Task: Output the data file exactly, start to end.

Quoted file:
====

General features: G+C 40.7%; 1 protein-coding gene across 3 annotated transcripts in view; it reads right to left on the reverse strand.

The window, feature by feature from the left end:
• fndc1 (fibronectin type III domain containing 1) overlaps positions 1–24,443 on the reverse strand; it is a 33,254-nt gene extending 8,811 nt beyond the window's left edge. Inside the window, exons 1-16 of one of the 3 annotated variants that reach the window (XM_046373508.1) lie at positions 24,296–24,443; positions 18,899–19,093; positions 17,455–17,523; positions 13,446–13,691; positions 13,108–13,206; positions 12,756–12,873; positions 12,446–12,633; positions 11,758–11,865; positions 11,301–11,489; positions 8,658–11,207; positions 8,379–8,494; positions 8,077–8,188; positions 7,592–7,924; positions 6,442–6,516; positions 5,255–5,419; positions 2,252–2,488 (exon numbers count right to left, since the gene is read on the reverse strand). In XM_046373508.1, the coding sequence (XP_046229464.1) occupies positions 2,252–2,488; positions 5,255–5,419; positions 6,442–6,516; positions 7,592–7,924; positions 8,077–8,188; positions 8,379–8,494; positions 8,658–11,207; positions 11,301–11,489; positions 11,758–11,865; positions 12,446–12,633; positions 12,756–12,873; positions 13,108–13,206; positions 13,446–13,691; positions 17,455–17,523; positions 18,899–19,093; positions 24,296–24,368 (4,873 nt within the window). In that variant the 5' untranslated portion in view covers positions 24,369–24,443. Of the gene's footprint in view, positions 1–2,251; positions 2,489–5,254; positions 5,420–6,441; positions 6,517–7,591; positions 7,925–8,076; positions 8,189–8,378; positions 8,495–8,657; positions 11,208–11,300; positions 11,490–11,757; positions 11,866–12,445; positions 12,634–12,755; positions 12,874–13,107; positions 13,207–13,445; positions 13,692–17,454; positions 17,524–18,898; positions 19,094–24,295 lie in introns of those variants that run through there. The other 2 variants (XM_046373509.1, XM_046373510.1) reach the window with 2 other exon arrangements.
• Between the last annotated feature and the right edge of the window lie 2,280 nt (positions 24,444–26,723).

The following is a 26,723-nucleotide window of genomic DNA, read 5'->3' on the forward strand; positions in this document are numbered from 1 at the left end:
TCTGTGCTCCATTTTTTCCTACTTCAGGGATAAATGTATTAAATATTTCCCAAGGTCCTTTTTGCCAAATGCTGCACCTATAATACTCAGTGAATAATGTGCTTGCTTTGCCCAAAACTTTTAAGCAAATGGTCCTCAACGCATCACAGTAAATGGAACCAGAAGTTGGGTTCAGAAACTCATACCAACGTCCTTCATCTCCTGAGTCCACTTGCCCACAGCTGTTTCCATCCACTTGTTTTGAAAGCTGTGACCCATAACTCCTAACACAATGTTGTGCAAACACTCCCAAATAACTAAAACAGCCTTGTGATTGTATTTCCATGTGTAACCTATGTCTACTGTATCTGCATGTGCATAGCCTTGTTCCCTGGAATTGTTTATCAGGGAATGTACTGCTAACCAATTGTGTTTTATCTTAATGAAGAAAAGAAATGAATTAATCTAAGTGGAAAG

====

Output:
General features: G+C 40.7%; 1 protein-coding gene across 3 annotated transcripts in view; it reads right to left on the reverse strand.

The window, feature by feature from the left end:
• fndc1 (fibronectin type III domain containing 1) overlaps positions 1–24,443 on the reverse strand; it is a 33,254-nt gene extending 8,811 nt beyond the window's left edge. Inside the window, exons 1-16 of one of the 3 annotated variants that reach the window (XM_046373508.1) lie at positions 24,296–24,443; positions 18,899–19,093; positions 17,455–17,523; positions 13,446–13,691; positions 13,108–13,206; positions 12,756–12,873; positions 12,446–12,633; positions 11,758–11,865; positions 11,301–11,489; positions 8,658–11,207; positions 8,379–8,494; positions 8,077–8,188; positions 7,592–7,924; positions 6,442–6,516; positions 5,255–5,419; positions 2,252–2,488 (exon numbers count right to left, since the gene is read on the reverse strand). In XM_046373508.1, the coding sequence (XP_046229464.1) occupies positions 2,252–2,488; positions 5,255–5,419; positions 6,442–6,516; positions 7,592–7,924; positions 8,077–8,188; positions 8,379–8,494; positions 8,658–11,207; positions 11,301–11,489; positions 11,758–11,865; positions 12,446–12,633; positions 12,756–12,873; positions 13,108–13,206; positions 13,446–13,691; positions 17,455–17,523; positions 18,899–19,093; positions 24,296–24,368 (4,873 nt within the window). In that variant the 5' untranslated portion in view covers positions 24,369–24,443. Of the gene's footprint in view, positions 1–2,251; positions 2,489–5,254; positions 5,420–6,441; positions 6,517–7,591; positions 7,925–8,076; positions 8,189–8,378; positions 8,495–8,657; positions 11,208–11,300; positions 11,490–11,757; positions 11,866–12,445; positions 12,634–12,755; positions 12,874–13,107; positions 13,207–13,445; positions 13,692–17,454; positions 17,524–18,898; positions 19,094–24,295 lie in introns of those variants that run through there. The other 2 variants (XM_046373509.1, XM_046373510.1) reach the window with 2 other exon arrangements.
• Between the last annotated feature and the right edge of the window lie 2,280 nt (positions 24,444–26,723).

The following is a 26,723-nucleotide window of genomic DNA, read 5'->3' on the forward strand; positions in this document are numbered from 1 at the left end:
TCTGTGCTCCATTTTTTCCTACTTCAGGGATAAATGTATTAAATATTTCCCAAGGTCCTTTTTGCCAAATGCTGCACCTATAATACTCAGTGAATAATGTGCTTGCTTTGCCCAAAACTTTTAAGCAAATGGTCCTCAACGCATCACAGTAAATGGAACCAGAAGTTGGGTTCAGAAACTCATACCAACGTCCTTCATCTCCTGAGTCCACTTGCCCACAGCTGTTTCCATCCACTTGTTTTGAAAGCTGTGACCCATAACTCCTAACACAATGTTGTGCAAACACTCCCAAATAACTAAAACAGCCTTGTGATTGTATTTCCATGTGTAACCTATGTCTACTGTATCTGCATGTGCATAGCCTTGTTCCCTGGAATTGTTTATCAGGGAATGTACTGCTAACCAATTGTGTTTTATCTTAATGAAGAAAAGAAATGAATTAATCTAAGTGGAAAG